“I Am the LORD’s Servant!”

26Now in the sixth month the angel Gabriel was sent from God to a city in Galilee named Nazareth, 27to a virgin who was engaged to be married to a man named Joseph of the house of David. The virgin’s name was Mary. 28And when he had arrived he said, “Greetings, favored woman! God is with you!” 29At this word she was troubled and wondered about this sort of greeting. 30And the angel said to her, “Don’t be afraid, Mary. For you have found favor with God. 31Now look! You will become pregnant and will give birth to a son, and will call his name Jesus. 32He will be great and will be called Son of the Most High, and the Lord God will give him the throne of David his father. 33And he will reign over the house of Jacob forever and his kingdom won’t have an end.” 34But Mary said to the angel, “How will this happen, since I have never had sexual relations with a man?” 35And the angel answered her, “The Holy Spirit will come on you, and the power of the highest will overshadow you. That’s why the son to whom you will give birth will be called Son of God. 36And Elizabeth your kinswoman, who was called barren, is also six months pregnant with a boy in her old age, 37because nothing is impossible for God.” 38Then Mary said, “Alright! I’m the Lord’s servant! Let what you have said happen to me.” And the angel left her.     Luke 1:26-38 (HN)

– Henry Neufeld

Now what one usually expects a Christian writer to do at this point is to talk about the virgin birth and what that means in Christian doctrine. But what I want to do instead is talk about people and how they react to new revelations of God’s will and his word. Let’s just think about the process here.

1.    An angel comes with a revelation. Matthew doesn’t mention an angel’s name, nor a specific appearance to Mary. I believe that Luke does so to try to emphasize the importance of the message and the shock that Mary must have felt at his appearance. Sometimes we can get a much better idea of what a gospel author is trying to emphasize by comparing details like this between the stories in each gospel.
2.    Mary is surprised when she is greeted as an important person. This is a common reaction to a divine messenger in the Bible. Mary can’t imagine that she is that important. This is a good thing to consider as you face the day and your work. You may not receive your work from an angel. You may not receive it from somebody important. But you may see a challenge that requires your response. Will the challenge trouble you, or will you be ready to face it?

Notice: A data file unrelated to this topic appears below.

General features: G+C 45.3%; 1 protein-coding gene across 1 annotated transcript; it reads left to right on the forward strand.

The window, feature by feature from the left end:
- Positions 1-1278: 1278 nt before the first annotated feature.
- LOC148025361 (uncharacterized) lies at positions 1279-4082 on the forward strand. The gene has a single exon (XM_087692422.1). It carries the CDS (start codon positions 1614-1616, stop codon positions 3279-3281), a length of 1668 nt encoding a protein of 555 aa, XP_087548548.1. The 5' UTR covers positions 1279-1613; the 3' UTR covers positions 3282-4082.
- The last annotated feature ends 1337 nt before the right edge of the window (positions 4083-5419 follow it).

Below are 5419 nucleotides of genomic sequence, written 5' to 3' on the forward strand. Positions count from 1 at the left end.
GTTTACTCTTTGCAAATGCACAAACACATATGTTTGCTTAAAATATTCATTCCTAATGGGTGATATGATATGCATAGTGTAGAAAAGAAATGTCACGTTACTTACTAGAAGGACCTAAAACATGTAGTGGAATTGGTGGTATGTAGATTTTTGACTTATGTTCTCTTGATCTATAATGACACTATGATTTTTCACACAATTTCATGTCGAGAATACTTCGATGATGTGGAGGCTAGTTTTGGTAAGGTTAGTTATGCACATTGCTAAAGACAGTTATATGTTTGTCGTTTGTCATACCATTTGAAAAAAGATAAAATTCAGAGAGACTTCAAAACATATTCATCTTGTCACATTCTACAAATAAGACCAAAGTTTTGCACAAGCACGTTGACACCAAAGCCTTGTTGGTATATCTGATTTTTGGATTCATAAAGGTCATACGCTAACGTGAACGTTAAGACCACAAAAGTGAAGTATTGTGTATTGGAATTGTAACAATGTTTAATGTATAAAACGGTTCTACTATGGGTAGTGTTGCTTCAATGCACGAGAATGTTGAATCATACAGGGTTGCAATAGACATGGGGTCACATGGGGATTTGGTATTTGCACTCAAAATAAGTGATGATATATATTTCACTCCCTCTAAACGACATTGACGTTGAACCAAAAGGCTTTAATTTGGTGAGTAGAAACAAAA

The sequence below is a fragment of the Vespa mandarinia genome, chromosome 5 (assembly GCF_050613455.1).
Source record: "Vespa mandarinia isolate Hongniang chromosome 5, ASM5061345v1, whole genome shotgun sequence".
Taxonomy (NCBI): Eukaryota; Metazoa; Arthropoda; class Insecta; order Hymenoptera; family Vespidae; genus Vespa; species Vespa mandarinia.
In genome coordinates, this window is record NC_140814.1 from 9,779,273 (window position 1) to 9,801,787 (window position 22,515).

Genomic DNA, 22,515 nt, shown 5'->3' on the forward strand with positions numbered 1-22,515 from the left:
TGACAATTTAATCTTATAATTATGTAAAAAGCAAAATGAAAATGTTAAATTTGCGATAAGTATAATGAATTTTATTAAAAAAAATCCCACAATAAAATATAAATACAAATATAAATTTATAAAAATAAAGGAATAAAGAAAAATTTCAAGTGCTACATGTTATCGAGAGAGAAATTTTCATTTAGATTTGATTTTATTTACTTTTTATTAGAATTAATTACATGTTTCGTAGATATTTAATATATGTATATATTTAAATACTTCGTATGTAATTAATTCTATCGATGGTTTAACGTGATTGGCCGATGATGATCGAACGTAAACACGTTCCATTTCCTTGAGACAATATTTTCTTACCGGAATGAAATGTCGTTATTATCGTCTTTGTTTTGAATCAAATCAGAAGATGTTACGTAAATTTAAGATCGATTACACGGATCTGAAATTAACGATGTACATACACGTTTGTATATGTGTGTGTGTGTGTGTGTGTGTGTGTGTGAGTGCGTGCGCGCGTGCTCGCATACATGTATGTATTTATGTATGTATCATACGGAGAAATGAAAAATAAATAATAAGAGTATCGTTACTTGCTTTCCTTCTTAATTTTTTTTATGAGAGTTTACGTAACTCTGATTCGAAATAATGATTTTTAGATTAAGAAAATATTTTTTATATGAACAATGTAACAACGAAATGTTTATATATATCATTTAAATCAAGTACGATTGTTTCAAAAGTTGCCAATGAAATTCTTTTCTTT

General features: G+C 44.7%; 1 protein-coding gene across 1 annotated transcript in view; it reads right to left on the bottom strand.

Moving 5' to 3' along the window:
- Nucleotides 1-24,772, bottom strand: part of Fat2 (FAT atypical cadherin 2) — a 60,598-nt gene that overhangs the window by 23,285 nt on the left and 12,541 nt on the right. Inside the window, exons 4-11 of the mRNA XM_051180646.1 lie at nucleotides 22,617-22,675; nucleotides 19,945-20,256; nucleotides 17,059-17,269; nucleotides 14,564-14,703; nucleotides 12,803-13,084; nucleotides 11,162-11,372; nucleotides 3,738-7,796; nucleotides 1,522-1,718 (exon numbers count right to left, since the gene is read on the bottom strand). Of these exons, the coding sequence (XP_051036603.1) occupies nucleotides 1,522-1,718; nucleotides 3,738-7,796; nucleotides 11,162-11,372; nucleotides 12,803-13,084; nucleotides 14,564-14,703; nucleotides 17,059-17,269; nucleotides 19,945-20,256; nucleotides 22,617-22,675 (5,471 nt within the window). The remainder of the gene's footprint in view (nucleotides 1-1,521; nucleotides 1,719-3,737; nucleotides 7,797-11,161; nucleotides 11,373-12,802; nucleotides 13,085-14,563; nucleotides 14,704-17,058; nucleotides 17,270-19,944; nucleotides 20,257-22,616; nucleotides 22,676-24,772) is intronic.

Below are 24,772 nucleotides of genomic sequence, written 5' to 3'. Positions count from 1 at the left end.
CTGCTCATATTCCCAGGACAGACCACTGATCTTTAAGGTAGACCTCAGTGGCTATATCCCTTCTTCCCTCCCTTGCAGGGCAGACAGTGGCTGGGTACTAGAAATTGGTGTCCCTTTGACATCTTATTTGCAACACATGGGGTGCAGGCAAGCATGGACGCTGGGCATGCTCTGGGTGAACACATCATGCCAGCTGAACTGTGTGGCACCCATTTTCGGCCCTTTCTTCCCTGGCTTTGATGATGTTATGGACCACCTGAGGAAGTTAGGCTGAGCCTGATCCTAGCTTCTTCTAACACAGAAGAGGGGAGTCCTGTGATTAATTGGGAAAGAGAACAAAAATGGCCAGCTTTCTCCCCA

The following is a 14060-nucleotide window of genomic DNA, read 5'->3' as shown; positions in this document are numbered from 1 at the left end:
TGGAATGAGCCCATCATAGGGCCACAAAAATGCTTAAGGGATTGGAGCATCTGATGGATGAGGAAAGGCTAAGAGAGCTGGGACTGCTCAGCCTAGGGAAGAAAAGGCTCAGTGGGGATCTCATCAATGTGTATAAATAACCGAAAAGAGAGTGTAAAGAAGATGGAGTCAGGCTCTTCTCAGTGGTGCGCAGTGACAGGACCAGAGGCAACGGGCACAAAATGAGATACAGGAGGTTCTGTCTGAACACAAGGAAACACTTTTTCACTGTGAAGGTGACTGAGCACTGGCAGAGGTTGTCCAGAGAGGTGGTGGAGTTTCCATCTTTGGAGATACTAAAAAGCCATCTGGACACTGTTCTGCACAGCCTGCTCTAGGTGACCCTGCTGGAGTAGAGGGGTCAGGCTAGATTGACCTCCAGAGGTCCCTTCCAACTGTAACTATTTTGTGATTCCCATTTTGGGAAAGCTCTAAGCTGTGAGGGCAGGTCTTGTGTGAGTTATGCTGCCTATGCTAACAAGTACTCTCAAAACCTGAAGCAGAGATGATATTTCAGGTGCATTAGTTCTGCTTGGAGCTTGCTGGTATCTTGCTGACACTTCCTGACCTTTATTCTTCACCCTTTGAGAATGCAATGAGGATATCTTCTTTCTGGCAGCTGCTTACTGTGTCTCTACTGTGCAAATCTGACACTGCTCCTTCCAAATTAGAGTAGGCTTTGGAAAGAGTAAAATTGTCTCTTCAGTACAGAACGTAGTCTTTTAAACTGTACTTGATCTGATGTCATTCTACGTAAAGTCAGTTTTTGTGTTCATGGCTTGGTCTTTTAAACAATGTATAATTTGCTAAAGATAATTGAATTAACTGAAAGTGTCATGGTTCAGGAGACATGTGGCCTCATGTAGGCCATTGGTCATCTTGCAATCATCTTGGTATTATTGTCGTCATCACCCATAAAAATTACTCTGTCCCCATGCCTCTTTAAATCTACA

3.    The angel tells Mary not to be afraid. No matter what the challenge or where it comes from, fear isn’t going to help. Fear isn’t going to do anything for you. The first thing to do is to overcome your fear. “Fear not!” is a good message for life.

4.    Mary is told that she is more important than she thinks. You too, may be more important than you think. No, I’m not talking to the arrogant folks and those with big heads. I’m talking to the people who are slogging through their days doing the things that are set before you. You’re more important than you think. There are no unimportant jobs; there are just people who insist on doing them as though they are unimportant.

5.    Mary finds out that she is not really going to be the central character. Sometimes we think that the only way we can be important is to be front and center, to be the person that everyone is talking about. But Mary finds out that she will be important because of her son. Sometimes our important work is simply to make it possible for someone else to do something. Perhaps others will get most of the credit. But just because you’re not in public getting the praise doesn’t mean that you’re not an important person.

6.    Mary wonders how it’s all possible. The answer to this is simple. God’s power is going to come over her. Now we often think of God’s power as earthshaking or always miraculous. But God’s power is at work in your body and in your mind as long as you can breathe and you can think. It’s all possible because the power of God is on you–not in causing daily virgin births, but in making it possible for you to fulfill your calls and tasks.

7.    Mary comes to acceptance. Let it happen! When you have realized who you are, when you have heard the task, when you realize what a wonderful creation you are and that God’s power works in you, you can say, “Bring it on! I’m ready for the call!”

How about facing this week with the words of Mary: “Alright! I’m the Lord’s servant! Let what you have said happen to me.”

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